For the second straight game dating back to the Music City Bowl and the fifth time in the last nine games, Notre Dame cracked the 200-yard mark (214), led by red-shirt senior C.J. Prosise, who took the reins of the rushing attacking after Tarean Folston’s first-quarter knee injury and finished with 98 yards on 20 carries.
Freshman Josh Adams scampered 14 yards for a first-quarter touchdown and added a 25-yard TD burst to finish with 49 yards in his Notre Dame debut. Among Prosise, Adams and Folston, the Irish running backs averaged 5.9 yards on 28 carries (166 yards) and no fumbles lost (although Prosise botched a handoff), which was the bulk of the rushing attack.
Folston’s final run was a 15-yarder. Prosise had runs of six, 13, and nine in the first half, 21, eight, eight and 12 in the third quarter, and seven and five in the fourth quarter before turning it over to Dexter Williams and Josh Anderson.
You can’t rate them higher than A- because a) Malik Zaire averaged four yards gained on nine carries with a net of 14 due to a sack and b) the Irish failed on a 3rd-and-2 in the second quarter that stemmed Notre Dame’s momentum after taking a 14-0 lead.
Additionally, there were some pre-snap issues on the offensive line, which contributed to about a 15-minute period midway through the second quarter up to midway through the third in which the offense sputtered. Ironically, none of the false starts were attributed to first-time starting left guard Quenton Nelson, who when he erred, erred on the side of aggression.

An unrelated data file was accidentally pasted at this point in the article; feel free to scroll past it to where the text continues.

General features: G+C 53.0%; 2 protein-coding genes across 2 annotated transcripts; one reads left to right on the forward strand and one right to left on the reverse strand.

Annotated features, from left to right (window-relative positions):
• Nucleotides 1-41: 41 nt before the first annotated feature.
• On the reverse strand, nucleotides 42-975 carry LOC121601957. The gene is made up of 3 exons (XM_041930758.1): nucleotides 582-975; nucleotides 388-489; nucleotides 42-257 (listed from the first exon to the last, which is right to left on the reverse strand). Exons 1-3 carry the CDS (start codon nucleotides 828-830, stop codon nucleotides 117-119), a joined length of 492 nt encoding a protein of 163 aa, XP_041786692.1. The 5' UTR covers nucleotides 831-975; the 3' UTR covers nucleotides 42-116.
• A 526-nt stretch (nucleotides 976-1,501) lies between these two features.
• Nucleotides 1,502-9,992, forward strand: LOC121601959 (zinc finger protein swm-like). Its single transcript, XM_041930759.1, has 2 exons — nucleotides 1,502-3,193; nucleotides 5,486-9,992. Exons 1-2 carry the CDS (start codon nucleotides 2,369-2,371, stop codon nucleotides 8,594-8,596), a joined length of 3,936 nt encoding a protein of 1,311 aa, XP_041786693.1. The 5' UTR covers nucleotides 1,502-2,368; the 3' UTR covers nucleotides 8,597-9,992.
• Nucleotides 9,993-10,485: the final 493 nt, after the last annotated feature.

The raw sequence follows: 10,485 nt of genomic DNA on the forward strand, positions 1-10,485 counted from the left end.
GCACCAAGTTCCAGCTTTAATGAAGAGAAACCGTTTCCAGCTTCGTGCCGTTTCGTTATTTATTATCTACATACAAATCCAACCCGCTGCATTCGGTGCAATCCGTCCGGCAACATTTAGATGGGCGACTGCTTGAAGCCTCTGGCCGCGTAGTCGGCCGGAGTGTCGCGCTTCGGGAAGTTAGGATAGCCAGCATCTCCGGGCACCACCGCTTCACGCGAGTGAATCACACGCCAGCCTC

Yet very high marks for the performance of the Irish interior offensive line against Texas’ strength – its defensive tackles. Notre Dame thoroughly controlled the line of scrimmage en route to 52 rushing attempts, which was one more than last year’s season-high of 51 against LSU. Of the 214 yards rushing, 59.8 percent (128 yards) came in the second half, which helped declare a massive 39:10-to-20:50 time-of-possession advantage.
For the first time in the Kelly era at Notre Dame, the Irish had two touchdown drives of at least 90 yards in a game.
Statistically there is a way for Malik Zaire to improve upon his 19-of-22 passing for 313 yards, three touchdowns and zero interceptions. Before breaking down the film, one might guess he was off-target on about four of his tosses, a couple of which were caught. But in assessing his first home start, he worked the outer edges of the field well early, added some touch passes as the game progressed, and then found a wide open Will Fuller deep for a 66-yard score.
Zaire’s 86.3 completion percentage is the second best in Notre Dame history behind Steve Beuerlein’s 90.9 (10-of-11 vs. Colorado in 1984). It also marked the fifth time an Irish quarterback opened the season with a 300-yard passing game as Zaire joined Terry Hanratty, Jarious Jackson, Jimmy Clausen and Tommy Rees.
Zaire was a perfect 17-of-17 in targeting his wideouts, led by Fuller’s seven-catch, 142-yard, two-touchdown performance. Amir Carlisle had an effective three catches for 55 yards on swing passes while Chris Brown scored just the third touchdown of his career, equaling his season output in 2013 and 2014.